NEW DEMO I JUST MADE![Synth V Choir - A Nightingale Sang in Berkely Square]
Using all four English voices (Solaria, Natalie, Kevin & Asterian) singing in a jazz choir style.
Let me know what you think. I’ve learned a lot in the past few days, and realize there is a lot under the hood of this program.
Simply thank you for sharing! I really love this, congrats Thomas!
Solaria, Natalie, Kevin & Asterian
I bought Kevin, but I didn’t know there were other English singers.
Where can I buy them?
Hi ThomasS, You did a great job!
I’m starting now and I’d like to know how you made it. If you started from a pre-existing midi and then optimized it, or if you entered all single notes on parts. Thank you
As a lover of Manhattan Transfer, that was really an inspirational piece. I have so much work to do to make Synth V sing like that. The arrangement was very nice and your tuning is pretty good. Thank you so much for sharing.
Here’s how I made it:
Reading the sheet music, I played the midi file in my DAW (Cubase) WITHOUT any click track. I tried to make it as free (rubato) as possible to suit the style - leaving pauses for breaths etc. Sometimes I played just the rhythm of the notes, or sometimes the melody and rhythm, and then copied the rhythms of one part to the others, and changed the notes so that all parts had the same rhythm (note on and not off)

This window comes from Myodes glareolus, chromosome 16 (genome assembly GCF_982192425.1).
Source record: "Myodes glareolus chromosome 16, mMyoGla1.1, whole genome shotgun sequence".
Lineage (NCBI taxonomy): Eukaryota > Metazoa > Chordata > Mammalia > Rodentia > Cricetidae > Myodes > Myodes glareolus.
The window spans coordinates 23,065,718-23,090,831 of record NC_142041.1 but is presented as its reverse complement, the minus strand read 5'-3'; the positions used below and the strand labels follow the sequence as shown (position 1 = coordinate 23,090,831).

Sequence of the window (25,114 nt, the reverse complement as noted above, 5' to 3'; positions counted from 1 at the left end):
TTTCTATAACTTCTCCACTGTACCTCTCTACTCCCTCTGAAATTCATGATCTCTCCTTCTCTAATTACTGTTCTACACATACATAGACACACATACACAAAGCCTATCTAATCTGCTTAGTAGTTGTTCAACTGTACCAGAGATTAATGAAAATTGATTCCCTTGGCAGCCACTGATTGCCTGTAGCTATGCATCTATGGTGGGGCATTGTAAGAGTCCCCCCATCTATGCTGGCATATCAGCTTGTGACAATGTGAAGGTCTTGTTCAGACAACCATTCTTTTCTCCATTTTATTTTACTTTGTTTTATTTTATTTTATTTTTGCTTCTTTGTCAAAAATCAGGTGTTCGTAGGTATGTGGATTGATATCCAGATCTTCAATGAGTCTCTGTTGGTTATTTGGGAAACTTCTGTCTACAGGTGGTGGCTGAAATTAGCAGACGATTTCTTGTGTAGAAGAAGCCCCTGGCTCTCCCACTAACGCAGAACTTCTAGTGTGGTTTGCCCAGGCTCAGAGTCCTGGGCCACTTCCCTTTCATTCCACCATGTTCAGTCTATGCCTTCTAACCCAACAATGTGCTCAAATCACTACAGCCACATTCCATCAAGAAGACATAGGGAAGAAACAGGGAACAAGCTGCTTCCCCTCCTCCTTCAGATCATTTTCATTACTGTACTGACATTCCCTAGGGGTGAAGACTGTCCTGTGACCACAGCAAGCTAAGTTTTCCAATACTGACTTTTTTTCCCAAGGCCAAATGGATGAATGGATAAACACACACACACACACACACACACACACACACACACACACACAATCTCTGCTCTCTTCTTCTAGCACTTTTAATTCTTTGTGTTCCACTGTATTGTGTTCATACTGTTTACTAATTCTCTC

I had four tracks (Soprano - Alto - Tenor - Bass) in a midi file which I imported into Synth V. It doesn’t matter what the midi tempo is, but mine was 120, so I made sure that Synth V was also set to 120. It could be anything as long as the midi file and Synth V are the same.
I then copied the tracks to 2 voices for each of the four parts. These are the voices I used:
Soprano - Solaria & Natalie
Alto - Natalie & Solaria
Tenor - Kevin & Natalie
Bass - Asterian & Kevin
I changed the tone of each voice to suit the part and be different when the same singer was used twice. So Solaria had a deeper sound when she sang alto, and Natalie a deeper sound when she sang tenor, and Kevin a deeper sound when he sang bass, etc. There are actually 3 Natalie’s but each is different, brighter for Soprano, normal for Alto, and deeper for Tenor.